Nanoscale Thin Films of Niobium Oxide on Platinum Surfaces: Creating a Platform for Optimizing Material Composition and Electrochemical Stability

Peer reviewed: 
Yes, item is peer reviewed.
Scholarly level: 
Faculty/Staff
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"Nanoscale Thin Films of Niobium Oxide on Platinum Surfaces: Creating a Platform for Optimizing Material Composition and Electrochemical Stability," Eastcott, J.; Parakh, A.; Paul, M.T.Y.; Lee, A.W.H.; Bilton, M.W.; Gates, B.D., Canadian Journal of Chemistry, 2017, 96 (2), 260-266.  https://doi.org/10.1139/cjc-2017-0595

Date created: 
2017-12-18
Identifier: 
DOI: 10.1139/cjc-2017-0595
Keywords: 
Proton exchange membrane fuel cell
Atomic layer deposition
Niobium oxide
Platinum
Degradation
Abstract: 

A nanoscale thin film of niobium oxide on a platinum substrate was evaluated for its influence on the electronic and chemical properties of the underlying platinum towards the oxygen reduction reaction with applications to proton exchange membrane fuel cells. The nanoscale thin film of niobium oxide was deposited using atomic layer deposition onto the platinum substrate. A film of niobium oxide is a chemically stable and electronically insulating material that can be used to prevent corrosion and electrochemical degradation when layers are several nanometers thick. These layers can be insulating if sufficiently thick and may not be sufficient to protect the platinum from corrosion if too thin. An ∼3 nm thin film of niobium oxide was fabricated on the platinum surface to determine its influence on the electronic and chemical properties at the interface of these materials. The atomic layer deposition process enabled a precise control over the material composition, structure, and layer thickness. The niobium oxide film was evaluated using cyclic voltammetry and electrochemical impedance spectroscopy to evaluate whether a balance could be found between the inhibition of platinum degradation and electronic insulation of the platinum for use in proton exchange membrane fuel cells. The 3 nm thin niobium oxide film was found to be sufficiently thin to permit electronic conductivity while reducing the incidence of platinum dissolution.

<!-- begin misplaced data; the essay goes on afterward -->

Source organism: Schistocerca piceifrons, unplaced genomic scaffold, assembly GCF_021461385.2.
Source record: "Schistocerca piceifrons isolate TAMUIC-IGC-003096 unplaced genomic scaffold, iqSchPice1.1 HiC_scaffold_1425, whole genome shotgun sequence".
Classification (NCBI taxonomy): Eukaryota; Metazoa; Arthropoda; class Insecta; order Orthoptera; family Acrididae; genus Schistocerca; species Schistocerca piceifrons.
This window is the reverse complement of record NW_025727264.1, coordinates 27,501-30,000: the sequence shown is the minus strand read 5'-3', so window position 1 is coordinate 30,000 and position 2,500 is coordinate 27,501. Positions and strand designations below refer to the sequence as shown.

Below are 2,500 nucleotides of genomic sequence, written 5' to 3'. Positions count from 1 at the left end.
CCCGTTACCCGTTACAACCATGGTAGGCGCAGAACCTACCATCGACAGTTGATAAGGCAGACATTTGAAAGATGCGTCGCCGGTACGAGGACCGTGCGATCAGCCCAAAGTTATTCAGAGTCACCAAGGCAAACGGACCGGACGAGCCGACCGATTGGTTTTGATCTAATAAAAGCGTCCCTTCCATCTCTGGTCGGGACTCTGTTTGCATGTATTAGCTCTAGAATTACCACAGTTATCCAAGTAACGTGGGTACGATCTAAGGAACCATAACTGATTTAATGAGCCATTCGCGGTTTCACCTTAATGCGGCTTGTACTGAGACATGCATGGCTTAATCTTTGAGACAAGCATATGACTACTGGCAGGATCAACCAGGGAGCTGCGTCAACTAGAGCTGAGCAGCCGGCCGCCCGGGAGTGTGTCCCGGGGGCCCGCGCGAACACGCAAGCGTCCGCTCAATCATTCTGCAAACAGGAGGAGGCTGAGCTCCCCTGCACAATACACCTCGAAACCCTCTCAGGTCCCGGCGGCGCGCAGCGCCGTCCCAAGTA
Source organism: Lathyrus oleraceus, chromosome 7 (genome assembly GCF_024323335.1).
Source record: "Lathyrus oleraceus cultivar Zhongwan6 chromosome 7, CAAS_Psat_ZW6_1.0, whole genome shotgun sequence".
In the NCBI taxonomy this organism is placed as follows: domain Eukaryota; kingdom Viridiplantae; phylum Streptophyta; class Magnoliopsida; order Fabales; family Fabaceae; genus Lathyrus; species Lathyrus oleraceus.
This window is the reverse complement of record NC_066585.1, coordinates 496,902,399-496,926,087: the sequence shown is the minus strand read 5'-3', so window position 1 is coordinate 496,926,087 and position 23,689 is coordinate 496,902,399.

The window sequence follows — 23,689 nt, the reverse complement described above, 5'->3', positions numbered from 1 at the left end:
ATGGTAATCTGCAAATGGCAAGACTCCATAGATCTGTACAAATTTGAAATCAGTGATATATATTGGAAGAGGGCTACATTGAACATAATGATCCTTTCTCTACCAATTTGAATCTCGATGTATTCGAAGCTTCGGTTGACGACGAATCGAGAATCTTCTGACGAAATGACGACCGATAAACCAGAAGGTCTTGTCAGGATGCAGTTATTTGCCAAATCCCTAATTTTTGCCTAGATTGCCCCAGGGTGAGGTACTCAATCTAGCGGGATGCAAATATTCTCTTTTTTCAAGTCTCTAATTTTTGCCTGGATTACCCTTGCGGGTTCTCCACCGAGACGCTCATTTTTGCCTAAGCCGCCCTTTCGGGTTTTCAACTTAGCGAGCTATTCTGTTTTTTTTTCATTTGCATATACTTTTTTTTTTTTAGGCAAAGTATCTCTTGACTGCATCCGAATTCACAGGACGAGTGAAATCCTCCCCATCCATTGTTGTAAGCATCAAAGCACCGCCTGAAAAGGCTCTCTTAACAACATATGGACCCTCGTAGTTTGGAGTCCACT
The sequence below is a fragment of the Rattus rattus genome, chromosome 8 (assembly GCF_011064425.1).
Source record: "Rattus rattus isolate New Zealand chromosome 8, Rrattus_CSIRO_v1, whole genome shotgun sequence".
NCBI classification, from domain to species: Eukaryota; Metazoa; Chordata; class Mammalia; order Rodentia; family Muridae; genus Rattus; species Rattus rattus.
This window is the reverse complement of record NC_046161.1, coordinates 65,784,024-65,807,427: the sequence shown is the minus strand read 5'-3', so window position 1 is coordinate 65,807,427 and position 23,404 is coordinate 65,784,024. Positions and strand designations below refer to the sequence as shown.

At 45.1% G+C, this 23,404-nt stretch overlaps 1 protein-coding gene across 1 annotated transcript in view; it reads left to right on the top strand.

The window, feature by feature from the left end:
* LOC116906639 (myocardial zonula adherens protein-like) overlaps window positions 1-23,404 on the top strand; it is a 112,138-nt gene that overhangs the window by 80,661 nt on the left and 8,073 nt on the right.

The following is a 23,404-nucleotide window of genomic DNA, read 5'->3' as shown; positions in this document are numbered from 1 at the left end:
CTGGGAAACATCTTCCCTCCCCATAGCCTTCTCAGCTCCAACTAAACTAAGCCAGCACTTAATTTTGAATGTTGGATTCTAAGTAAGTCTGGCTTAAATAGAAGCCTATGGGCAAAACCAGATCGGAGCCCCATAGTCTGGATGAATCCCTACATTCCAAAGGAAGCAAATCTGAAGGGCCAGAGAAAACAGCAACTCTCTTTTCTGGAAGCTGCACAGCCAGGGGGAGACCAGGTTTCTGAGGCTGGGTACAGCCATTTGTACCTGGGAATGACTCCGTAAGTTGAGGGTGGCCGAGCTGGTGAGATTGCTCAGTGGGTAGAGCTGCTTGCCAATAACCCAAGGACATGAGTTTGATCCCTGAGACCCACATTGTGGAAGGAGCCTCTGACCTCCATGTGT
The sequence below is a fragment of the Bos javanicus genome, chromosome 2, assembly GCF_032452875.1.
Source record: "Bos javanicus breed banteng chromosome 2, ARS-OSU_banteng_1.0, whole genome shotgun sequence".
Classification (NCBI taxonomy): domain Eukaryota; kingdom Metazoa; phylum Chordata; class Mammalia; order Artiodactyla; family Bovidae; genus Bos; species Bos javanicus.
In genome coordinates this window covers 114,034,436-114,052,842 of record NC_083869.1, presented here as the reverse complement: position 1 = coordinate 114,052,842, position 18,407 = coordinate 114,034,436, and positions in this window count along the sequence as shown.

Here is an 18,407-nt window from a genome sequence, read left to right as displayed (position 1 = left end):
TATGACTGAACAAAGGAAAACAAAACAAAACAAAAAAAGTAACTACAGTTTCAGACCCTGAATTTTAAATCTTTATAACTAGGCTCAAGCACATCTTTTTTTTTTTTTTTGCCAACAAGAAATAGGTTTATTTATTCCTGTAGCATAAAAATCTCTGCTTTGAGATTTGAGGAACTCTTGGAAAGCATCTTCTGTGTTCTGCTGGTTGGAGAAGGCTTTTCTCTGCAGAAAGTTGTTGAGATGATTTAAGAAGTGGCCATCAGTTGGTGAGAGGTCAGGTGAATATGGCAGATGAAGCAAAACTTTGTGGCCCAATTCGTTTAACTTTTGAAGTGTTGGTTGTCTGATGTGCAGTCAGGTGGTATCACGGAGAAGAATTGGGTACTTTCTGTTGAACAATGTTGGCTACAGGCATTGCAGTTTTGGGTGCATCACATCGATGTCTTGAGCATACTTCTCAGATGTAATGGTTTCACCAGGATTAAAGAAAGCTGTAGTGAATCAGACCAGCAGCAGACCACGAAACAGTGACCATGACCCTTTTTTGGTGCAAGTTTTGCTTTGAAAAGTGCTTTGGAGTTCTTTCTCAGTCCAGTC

Language: 
English
Document type: 
Article
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Rights remain with the authors.
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Sponsor(s): 
Natural Sciences and Engineering Research Council of Canada (NSERC)
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